Question “Can a disciplinary (suspension w/out pay of 14 calendar days or less) or adverse (suspension w/out pay of 15 calendar days or more, demotion, or removal) action be challenged for timeliness if the employee has been on administrative duty…
Federal employees faced with removal possess the ability to resign prior to the effective date of the removal action. Employees otherwise eligible for retirement maintain the ability to retire prior to and after the effective date of removal.
Consultants from InformedFed experienced an increase in the number of cases in which a federal employee receives notice of probationary period termination, but is in fact not an employee on probation.
An employee’s voluntary absence from duty is never appealable. In all instances of forced leave status (“enforced leave”) resulting in either 1) loss of pay for 14 days or less or 2) “loss” of leave of 14 days or less OR the placement of the employee into a status that….
You can resign from your position in federal service at any time; you do not need agency approval to do this and you do not need the agency to “grant” you a resignation. However, you would not want to “request removal” because in essence, you are asking to be removed (fired).
The world of federal employee labor relations, like other similar fields of practice, is incredibly nuanced. Many times, we are asked the difference in such nuances and mixed cases and appeal definitions are constant questions.
A Ward violation (Ward v. USPS, 111 FMSR 183 (Fed. Cir. 02/17/11) occurs when a deciding official considers information not previously noticed to the employee via the proposal notice.
“When should I contact a consultant? Should I wait until the Agency proposes an action or makes a decision?” Also, “Will my union pay associated fees or help me in any other way?”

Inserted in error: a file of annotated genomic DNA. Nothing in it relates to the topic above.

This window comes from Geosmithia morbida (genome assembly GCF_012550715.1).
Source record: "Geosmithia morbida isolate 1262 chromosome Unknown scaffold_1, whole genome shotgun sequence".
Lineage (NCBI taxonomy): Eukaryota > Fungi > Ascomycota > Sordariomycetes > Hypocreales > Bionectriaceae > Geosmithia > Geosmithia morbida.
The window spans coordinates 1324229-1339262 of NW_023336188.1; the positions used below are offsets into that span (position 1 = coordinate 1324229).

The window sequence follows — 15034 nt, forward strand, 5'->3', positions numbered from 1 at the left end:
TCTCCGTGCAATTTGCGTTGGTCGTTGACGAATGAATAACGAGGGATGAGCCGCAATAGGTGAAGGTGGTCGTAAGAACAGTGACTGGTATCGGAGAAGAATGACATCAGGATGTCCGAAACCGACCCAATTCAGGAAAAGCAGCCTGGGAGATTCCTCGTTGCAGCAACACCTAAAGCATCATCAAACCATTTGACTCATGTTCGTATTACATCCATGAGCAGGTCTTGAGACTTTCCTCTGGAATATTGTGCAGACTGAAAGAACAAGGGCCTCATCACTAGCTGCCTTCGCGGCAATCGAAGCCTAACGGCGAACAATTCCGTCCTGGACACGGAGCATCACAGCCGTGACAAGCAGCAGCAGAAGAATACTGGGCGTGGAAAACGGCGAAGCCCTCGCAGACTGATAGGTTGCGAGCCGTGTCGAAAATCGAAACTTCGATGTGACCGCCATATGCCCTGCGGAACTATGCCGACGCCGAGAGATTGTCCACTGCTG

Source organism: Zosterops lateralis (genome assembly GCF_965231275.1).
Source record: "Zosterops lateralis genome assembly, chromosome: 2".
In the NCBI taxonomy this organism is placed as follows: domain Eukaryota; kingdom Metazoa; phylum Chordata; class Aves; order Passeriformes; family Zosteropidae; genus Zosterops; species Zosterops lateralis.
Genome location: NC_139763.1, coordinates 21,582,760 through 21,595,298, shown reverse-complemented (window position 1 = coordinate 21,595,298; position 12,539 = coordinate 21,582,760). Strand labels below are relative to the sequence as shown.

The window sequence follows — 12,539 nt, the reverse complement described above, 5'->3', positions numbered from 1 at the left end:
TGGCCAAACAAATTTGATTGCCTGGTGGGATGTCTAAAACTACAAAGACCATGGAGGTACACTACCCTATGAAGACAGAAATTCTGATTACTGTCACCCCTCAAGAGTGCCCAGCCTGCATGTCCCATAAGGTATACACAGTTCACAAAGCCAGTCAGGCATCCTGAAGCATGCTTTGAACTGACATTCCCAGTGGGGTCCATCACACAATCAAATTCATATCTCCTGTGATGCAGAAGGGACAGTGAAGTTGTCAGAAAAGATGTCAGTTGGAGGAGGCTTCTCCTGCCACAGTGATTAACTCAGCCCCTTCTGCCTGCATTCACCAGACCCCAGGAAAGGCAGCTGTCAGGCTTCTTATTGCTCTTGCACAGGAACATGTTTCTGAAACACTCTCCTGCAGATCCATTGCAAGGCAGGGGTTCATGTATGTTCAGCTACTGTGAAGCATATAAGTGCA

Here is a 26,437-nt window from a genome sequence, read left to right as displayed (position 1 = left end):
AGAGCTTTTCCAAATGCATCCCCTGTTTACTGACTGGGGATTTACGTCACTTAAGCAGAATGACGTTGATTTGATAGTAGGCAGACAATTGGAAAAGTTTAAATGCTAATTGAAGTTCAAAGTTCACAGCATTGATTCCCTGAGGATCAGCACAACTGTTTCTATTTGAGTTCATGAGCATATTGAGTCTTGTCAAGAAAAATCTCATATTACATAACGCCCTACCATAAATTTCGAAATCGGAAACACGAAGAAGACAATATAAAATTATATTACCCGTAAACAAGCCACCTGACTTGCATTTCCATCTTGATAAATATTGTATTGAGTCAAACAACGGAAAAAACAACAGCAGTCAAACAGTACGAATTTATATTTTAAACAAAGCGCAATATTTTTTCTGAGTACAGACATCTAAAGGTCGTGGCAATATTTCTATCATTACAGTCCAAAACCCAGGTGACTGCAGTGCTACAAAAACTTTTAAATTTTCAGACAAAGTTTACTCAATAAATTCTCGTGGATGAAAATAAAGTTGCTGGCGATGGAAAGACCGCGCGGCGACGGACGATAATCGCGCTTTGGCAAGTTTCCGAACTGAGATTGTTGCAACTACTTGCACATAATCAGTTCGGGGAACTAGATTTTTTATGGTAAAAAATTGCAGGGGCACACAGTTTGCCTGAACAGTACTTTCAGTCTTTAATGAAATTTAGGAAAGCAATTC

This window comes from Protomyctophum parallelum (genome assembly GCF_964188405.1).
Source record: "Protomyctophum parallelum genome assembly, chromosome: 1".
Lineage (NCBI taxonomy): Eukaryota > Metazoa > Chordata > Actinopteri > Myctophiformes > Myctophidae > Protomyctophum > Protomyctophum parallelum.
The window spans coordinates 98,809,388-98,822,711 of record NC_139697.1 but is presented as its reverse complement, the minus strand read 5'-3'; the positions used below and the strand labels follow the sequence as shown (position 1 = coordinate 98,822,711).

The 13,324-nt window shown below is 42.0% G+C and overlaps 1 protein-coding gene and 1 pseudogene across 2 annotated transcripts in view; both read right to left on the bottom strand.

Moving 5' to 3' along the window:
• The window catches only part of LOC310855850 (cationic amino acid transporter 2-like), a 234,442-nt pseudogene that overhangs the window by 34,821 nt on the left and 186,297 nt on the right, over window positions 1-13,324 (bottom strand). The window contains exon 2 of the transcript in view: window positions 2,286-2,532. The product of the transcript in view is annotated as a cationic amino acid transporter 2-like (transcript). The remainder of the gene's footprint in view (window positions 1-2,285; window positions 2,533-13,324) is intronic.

I was thinking about filing an Equal Employment Opportunity (EEO) complaint but did some research and found that less than 3% of people who file actually win. Why is this system so one sided?
The Merit Systems Protection Board (MSPB) e-file, also known as “e-Appeal” or “e-appeal online,” is an electronic method of filing your initial MSPB appeal, Pleadings, Addendum’s, as well as checking your existing case status.
We will introduce employees to the general concept of discovery in both MSPB (adverse actions including removal, demotion, etc.) and EEOC (EEO complaints) proceedings and encourage the employee who may be self-representing (Pro Se) to engage the process.
The false belief, almost legendary at this point, that “you can’t fire a federal employee” is absolutely absurd. This Merit Systems Protection Board (MSPB) report supports our view.
This article is intended to introduce the concept and purpose of an “Agency File” subsequent to a Merit Systems Protection Board Acknowledgement Order (AO).
Facebook, Twitter, Instagram, Snap Chat, and a host of other social media tools are increasingly becoming a topic of conversation and disciplinary assessment in many Employee and Labor Relations sections.
These questions are our most frequently asked concerning consulting services for federal employees. Though we try to provide as much information as possible, you may have a question not included here. Please feel free to contact us.
The representation of federal employees in discipline and adverse actions is complicated. In our experience, most local labor unions are not technically prepared to provide such representation to safeguard an employee’s career and future financial security.
During the course of your federal career, you may find yourself the subject of a proposed agency action. Frankly, the longer your career and more complex your job functions, the greater this likelihood.
Employees should understand that just as the affected employee can serve discovery requests upon the agency, the agency can serve discovery requests upon the affected employee.
Last chance agreements (LCA’s) and settlements contain terms agreed to by an (federal) employee, or former employee, and the agency, in which the employee is provided an opportunity to retain (or return to) employment, usually when the agency would otherwise remove, or did in fact already remove, the employee from federal employment.